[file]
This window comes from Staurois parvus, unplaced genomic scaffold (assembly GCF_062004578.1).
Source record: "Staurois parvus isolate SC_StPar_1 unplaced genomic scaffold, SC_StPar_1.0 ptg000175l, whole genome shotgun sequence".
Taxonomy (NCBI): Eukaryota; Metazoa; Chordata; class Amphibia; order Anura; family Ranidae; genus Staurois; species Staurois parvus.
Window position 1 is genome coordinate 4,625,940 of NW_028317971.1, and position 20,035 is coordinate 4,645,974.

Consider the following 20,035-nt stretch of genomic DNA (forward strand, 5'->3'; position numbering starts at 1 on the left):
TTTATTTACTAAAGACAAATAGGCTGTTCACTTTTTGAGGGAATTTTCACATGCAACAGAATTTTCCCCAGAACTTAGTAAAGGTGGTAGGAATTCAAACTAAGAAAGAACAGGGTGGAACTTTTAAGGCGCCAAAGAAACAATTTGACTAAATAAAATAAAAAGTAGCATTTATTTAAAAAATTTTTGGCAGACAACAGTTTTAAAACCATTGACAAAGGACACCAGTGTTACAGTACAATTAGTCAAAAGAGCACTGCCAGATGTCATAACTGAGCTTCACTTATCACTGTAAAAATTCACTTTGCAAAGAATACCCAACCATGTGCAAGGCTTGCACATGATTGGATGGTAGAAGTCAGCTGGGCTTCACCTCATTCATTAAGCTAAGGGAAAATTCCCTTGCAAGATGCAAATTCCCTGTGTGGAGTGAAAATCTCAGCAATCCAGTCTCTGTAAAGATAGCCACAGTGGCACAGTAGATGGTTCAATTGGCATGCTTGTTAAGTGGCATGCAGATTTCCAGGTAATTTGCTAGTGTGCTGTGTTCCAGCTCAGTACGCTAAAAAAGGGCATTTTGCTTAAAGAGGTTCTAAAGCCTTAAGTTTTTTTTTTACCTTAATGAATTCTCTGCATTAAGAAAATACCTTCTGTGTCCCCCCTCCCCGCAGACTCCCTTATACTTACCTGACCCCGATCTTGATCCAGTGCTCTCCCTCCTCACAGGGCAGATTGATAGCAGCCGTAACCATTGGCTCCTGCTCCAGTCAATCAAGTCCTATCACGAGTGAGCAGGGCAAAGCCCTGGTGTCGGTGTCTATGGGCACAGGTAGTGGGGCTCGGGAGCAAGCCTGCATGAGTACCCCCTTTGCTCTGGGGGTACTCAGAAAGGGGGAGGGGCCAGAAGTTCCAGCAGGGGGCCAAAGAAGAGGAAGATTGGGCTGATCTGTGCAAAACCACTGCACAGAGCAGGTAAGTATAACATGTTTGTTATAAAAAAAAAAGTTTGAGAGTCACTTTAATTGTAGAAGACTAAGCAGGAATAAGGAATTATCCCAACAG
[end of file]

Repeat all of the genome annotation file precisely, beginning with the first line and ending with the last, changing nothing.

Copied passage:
This window comes from Staurois parvus, unplaced genomic scaffold (assembly GCF_062004578.1).
Source record: "Staurois parvus isolate SC_StPar_1 unplaced genomic scaffold, SC_StPar_1.0 ptg000175l, whole genome shotgun sequence".
Taxonomy (NCBI): Eukaryota; Metazoa; Chordata; class Amphibia; order Anura; family Ranidae; genus Staurois; species Staurois parvus.
Window position 1 is genome coordinate 4,625,940 of NW_028317971.1, and position 20,035 is coordinate 4,645,974.

Consider the following 20,035-nt stretch of genomic DNA (forward strand, 5'->3'; position numbering starts at 1 on the left):
TTTATTTACTAAAGACAAATAGGCTGTTCACTTTTTGAGGGAATTTTCACATGCAACAGAATTTTCCCCAGAACTTAGTAAAGGTGGTAGGAATTCAAACTAAGAAAGAACAGGGTGGAACTTTTAAGGCGCCAAAGAAACAATTTGACTAAATAAAATAAAAAGTAGCATTTATTTAAAAAATTTTTGGCAGACAACAGTTTTAAAACCATTGACAAAGGACACCAGTGTTACAGTACAATTAGTCAAAAGAGCACTGCCAGATGTCATAACTGAGCTTCACTTATCACTGTAAAAATTCACTTTGCAAAGAATACCCAACCATGTGCAAGGCTTGCACATGATTGGATGGTAGAAGTCAGCTGGGCTTCACCTCATTCATTAAGCTAAGGGAAAATTCCCTTGCAAGATGCAAATTCCCTGTGTGGAGTGAAAATCTCAGCAATCCAGTCTCTGTAAAGATAGCCACAGTGGCACAGTAGATGGTTCAATTGGCATGCTTGTTAAGTGGCATGCAGATTTCCAGGTAATTTGCTAGTGTGCTGTGTTCCAGCTCAGTACGCTAAAAAAGGGCATTTTGCTTAAAGAGGTTCTAAAGCCTTAAGTTTTTTTTTTACCTTAATGAATTCTCTGCATTAAGAAAATACCTTCTGTGTCCCCCCTCCCCGCAGACTCCCTTATACTTACCTGACCCCGATCTTGATCCAGTGCTCTCCCTCCTCACAGGGCAGATTGATAGCAGCCGTAACCATTGGCTCCTGCTCCAGTCAATCAAGTCCTATCACGAGTGAGCAGGGCAAAGCCCTGGTGTCGGTGTCTATGGGCACAGGTAGTGGGGCTCGGGAGCAAGCCTGCATGAGTACCCCCTTTGCTCTGGGGGTACTCAGAAAGGGGGAGGGGCCAGAAGTTCCAGCAGGGGGCCAAAGAAGAGGAAGATTGGGCTGATCTGTGCAAAACCACTGCACAGAGCAGGTAAGTATAACATGTTTGTTATAAAAAAAAAAGTTTGAGAGTCACTTTAATTGTAGAAGACTAAGCAGGAATAAGGAATTATCCCAACAG